Working Abroad – Should I sue my employer?

March 9, 2020 / Normand Gautier

Working in China as a foreign national is a great experience for many. However, when employment issues arise, it can quickly become a nightmare. Over the years, I have noticed that the misunderstandings and questions are recurring. Thus, I created this series “Working Abroad in China” which explores and discusses some key matters foreign employees should know. As an employment law firm, we frequently get approached by foreign employees requesting to sue their employer. Should a foreign national sue his employer when a dispute occurs?

The answer is: likely not.

Let me elaborate

My law firm[NG1]  rarely takes foreign employees’ cases. It is not a question of whether or not we want to, simply that most times, it is not worth it for the employee. We sometimes do a few hours of consulting to prepare an employee for an important discussion with its employer or to address key concerns. However, litigation cases representing foreign employees are rare. The main reason is generally financial; when calculating the legal, translation and notarization fees, only to cite a few of the related costs, it usually amounts to an expensive sum. More often than not, the remaining amount after all the expenses is not enough for the time and risk involved in labor arbitration and/or litigation. In simpler cases, Chinese employees can get away with representing themselves, however without knowledge of Mandarin, foreign nationals do not have this option and need to rely on law firms. Below is a simplified way to evaluate if legal actions are worth it:

(Winning amount x chance of winning) – lawyer’s fee – other fees

We understand that a disagreement or dispute with an employer in a foreign country can be emotionally demanding. Below are two tips for these situations:

(1) Calm down and stay level-headed. It can be very stressful and there can be serious consequences. However, nurturing anxiety or anger will not solve the matter. As stated before, go straight to the sources and determine the facts[NG2] . Ask yourself if you are in the right and if you have evidence. If so, can you realistically do something about it? In some cases, it is worth it to book an hour or two with an experienced employment lawyer [NG3] to have a clear picture of the situation.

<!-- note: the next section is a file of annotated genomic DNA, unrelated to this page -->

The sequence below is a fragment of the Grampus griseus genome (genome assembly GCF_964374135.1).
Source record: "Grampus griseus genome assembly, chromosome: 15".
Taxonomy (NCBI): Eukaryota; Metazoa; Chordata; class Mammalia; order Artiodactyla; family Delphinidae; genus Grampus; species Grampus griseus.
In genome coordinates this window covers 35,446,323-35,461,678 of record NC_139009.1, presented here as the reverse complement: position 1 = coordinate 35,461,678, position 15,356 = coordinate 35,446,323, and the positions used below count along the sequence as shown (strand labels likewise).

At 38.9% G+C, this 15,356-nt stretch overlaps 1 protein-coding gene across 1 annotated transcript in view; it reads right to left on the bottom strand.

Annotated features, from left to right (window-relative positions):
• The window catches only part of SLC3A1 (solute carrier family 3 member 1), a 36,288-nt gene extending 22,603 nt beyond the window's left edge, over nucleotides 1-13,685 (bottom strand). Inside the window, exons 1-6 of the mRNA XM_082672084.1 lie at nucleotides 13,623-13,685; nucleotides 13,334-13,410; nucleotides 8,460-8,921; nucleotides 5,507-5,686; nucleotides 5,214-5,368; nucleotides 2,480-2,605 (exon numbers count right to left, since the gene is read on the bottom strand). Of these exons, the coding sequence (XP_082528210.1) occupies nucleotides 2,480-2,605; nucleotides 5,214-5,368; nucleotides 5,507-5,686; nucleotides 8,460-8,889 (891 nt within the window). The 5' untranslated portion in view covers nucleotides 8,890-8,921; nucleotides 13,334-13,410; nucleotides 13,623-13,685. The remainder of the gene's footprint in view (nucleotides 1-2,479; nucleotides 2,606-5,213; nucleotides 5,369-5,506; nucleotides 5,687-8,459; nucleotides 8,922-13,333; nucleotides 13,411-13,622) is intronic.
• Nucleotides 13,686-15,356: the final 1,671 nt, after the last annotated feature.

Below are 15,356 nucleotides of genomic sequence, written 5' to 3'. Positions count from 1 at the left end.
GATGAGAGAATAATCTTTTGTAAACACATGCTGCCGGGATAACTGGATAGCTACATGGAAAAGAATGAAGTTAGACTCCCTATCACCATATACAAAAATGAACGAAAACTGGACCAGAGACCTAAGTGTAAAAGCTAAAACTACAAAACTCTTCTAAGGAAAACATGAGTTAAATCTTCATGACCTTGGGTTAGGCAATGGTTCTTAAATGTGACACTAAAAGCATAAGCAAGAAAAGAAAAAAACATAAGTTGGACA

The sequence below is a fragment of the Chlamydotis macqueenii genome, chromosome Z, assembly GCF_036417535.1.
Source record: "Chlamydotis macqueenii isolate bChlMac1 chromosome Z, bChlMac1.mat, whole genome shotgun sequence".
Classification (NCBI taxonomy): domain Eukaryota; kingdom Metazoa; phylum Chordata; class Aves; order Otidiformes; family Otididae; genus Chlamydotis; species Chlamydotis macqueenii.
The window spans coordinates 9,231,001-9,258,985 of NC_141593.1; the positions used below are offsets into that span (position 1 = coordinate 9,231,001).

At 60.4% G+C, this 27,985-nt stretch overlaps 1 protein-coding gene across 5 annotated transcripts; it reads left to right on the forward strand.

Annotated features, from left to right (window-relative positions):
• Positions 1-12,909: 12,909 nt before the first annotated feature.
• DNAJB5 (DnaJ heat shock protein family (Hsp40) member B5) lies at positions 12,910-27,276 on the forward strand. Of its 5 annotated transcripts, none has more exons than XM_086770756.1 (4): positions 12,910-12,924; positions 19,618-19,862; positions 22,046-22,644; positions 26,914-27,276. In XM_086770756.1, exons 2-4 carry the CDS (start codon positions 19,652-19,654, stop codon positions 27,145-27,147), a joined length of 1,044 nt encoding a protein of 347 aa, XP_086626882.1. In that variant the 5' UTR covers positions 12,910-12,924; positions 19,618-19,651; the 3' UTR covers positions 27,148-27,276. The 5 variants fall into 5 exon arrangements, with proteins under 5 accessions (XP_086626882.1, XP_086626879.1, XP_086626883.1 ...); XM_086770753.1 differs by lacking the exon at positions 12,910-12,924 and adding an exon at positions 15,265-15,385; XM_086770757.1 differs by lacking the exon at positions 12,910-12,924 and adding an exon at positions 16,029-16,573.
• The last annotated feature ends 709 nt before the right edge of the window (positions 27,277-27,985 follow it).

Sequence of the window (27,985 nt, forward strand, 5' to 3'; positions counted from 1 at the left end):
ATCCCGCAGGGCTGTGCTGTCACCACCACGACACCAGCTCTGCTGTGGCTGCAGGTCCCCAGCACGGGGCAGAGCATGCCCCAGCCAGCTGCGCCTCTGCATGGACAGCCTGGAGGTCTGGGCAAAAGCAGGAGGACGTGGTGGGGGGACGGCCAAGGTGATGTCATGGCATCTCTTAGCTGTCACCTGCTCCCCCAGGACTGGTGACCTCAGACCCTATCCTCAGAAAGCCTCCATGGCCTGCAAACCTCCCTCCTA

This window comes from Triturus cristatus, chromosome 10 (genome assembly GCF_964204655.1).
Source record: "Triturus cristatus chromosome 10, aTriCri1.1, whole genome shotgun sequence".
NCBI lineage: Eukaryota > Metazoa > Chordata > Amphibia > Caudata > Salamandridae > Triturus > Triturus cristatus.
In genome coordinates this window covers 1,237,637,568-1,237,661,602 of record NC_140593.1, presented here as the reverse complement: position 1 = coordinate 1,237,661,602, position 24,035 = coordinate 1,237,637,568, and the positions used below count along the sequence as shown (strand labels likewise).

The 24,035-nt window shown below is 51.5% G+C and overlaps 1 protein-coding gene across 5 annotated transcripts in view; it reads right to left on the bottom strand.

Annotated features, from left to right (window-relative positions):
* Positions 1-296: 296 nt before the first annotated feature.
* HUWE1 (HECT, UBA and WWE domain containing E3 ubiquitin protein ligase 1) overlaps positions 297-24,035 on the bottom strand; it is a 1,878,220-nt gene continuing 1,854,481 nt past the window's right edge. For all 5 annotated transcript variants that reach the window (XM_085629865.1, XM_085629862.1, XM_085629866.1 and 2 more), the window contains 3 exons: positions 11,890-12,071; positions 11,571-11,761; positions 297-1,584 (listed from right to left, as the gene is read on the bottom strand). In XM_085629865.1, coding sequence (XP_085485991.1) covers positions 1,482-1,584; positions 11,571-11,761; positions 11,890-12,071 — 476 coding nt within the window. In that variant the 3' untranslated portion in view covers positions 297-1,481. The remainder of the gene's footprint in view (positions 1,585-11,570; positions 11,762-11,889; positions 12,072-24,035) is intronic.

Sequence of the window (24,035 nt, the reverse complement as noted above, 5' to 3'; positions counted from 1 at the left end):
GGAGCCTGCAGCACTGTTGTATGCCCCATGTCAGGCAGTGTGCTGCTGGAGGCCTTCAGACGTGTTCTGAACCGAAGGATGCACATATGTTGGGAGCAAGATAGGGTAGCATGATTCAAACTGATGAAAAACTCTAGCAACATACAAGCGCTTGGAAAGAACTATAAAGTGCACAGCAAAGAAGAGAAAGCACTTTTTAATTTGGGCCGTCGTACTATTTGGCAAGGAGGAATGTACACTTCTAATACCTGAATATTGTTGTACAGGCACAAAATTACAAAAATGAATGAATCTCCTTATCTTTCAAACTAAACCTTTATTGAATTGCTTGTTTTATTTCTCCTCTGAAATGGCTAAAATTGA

(2) Do not unnecessarily escalate the situation, particularly in a way that makes a decision-maker look bad. It can be frustrating when employers behave unlawfully; the foreign employee feels its unfair. However, there are areas where the employer is at a clear advantage and the foreign employee is vulnerable. Escalating a specific matter and making it public to other employees can force the employer into a corner where they may prefer to lose money to labor arbitration in lieu of setting a precedent for other employees. Furthermore, by wreaking havoc, the foreign employee might be seen as foolish and alienate himself from other employees. Letting a matter escalate publicly is a strategic approach that must be used only after analysing the facts and evaluating it to be the best approach.

This article is unfortunately gloom, however not all hope is lost. Approaching the case properly can drastically increase the chance of solving the disagreement[NG4] . For example, taking a firm stance based on facts and negotiating with the employer to solve the matter rather than to win could be a good tactic. In other situations, the foreign employee should have recognized the situation earlier and either not taken the position or cut their loss and find a new employment as soon as the employer did not respect the law and/or the agreement. All in all, before deciding to go to war, consider if the potential gain is truly worth it.

This article is a vulgarization of laws and regulations and does not constitute legal advice. The author is not responsible for any loss caused by using any information provided in this article. For more information please contact Normand@Laodongfa.com.

For all intent and purpose, the term China in this article refers to the People’s Republic of China.